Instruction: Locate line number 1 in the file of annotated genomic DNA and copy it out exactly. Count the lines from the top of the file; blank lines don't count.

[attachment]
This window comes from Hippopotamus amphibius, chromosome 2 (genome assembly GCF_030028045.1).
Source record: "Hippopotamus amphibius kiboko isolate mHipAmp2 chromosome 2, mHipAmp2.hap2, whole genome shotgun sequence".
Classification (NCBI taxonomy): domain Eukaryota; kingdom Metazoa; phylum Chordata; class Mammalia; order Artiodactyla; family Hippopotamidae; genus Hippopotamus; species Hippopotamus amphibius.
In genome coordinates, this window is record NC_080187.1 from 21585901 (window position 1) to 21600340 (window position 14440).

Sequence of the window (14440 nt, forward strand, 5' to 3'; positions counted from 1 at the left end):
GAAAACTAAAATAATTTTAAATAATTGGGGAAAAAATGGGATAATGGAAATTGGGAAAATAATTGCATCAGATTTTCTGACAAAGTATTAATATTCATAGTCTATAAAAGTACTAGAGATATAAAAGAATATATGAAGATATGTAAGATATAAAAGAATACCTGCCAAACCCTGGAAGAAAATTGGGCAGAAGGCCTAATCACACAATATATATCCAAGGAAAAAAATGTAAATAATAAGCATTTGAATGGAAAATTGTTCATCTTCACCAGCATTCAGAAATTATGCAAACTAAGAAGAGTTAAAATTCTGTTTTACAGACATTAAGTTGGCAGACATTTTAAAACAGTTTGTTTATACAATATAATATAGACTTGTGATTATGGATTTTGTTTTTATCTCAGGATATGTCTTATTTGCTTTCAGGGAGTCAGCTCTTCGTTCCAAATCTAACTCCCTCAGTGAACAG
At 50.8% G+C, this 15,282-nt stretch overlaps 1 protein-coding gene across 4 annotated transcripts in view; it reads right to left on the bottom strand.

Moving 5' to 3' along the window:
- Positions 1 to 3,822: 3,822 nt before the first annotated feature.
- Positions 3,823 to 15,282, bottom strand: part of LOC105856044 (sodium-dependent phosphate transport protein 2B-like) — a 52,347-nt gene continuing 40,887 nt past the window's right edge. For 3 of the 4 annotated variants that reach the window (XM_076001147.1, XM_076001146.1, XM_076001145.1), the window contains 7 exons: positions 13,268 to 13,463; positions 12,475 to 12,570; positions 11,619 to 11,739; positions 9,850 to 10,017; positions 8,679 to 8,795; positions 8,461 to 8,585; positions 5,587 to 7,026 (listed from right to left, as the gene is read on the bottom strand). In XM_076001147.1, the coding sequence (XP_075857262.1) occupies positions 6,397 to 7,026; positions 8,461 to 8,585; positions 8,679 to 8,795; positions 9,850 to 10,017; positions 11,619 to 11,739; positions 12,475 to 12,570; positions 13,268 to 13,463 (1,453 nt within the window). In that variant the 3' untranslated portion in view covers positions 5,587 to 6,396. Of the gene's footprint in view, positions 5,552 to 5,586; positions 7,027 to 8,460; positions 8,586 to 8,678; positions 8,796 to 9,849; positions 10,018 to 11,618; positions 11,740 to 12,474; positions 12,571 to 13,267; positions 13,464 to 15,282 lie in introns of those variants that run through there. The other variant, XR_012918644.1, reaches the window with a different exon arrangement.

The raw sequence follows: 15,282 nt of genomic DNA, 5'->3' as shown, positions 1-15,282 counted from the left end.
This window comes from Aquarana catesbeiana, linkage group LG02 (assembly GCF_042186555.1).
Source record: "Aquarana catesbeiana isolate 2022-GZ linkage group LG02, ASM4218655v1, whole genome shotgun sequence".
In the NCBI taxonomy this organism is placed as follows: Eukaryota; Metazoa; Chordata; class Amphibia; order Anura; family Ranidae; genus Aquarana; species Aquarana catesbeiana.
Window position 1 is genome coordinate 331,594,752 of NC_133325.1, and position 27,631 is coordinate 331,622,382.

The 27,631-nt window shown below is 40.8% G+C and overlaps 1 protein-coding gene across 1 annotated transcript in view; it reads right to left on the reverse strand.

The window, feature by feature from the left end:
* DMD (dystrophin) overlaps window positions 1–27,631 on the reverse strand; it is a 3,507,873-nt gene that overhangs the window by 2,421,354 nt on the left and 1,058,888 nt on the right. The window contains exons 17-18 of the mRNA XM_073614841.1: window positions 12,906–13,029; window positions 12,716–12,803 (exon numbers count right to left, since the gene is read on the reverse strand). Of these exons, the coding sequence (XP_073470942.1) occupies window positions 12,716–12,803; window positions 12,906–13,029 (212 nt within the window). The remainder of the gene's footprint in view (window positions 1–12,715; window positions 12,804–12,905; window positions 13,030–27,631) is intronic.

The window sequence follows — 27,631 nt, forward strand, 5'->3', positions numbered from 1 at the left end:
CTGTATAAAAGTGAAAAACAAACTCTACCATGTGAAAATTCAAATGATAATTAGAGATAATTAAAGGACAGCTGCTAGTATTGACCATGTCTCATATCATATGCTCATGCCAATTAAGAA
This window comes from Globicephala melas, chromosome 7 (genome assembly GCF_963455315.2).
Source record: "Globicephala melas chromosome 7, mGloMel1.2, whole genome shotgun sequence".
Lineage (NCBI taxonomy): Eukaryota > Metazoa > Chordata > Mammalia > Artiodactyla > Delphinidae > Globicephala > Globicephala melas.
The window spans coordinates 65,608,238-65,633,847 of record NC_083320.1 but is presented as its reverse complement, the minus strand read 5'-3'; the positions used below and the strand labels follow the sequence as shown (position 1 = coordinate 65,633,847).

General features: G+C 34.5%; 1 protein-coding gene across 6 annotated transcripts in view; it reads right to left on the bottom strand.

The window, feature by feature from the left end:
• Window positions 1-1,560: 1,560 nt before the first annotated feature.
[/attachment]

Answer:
This window comes from Hippopotamus amphibius, chromosome 2 (genome assembly GCF_030028045.1).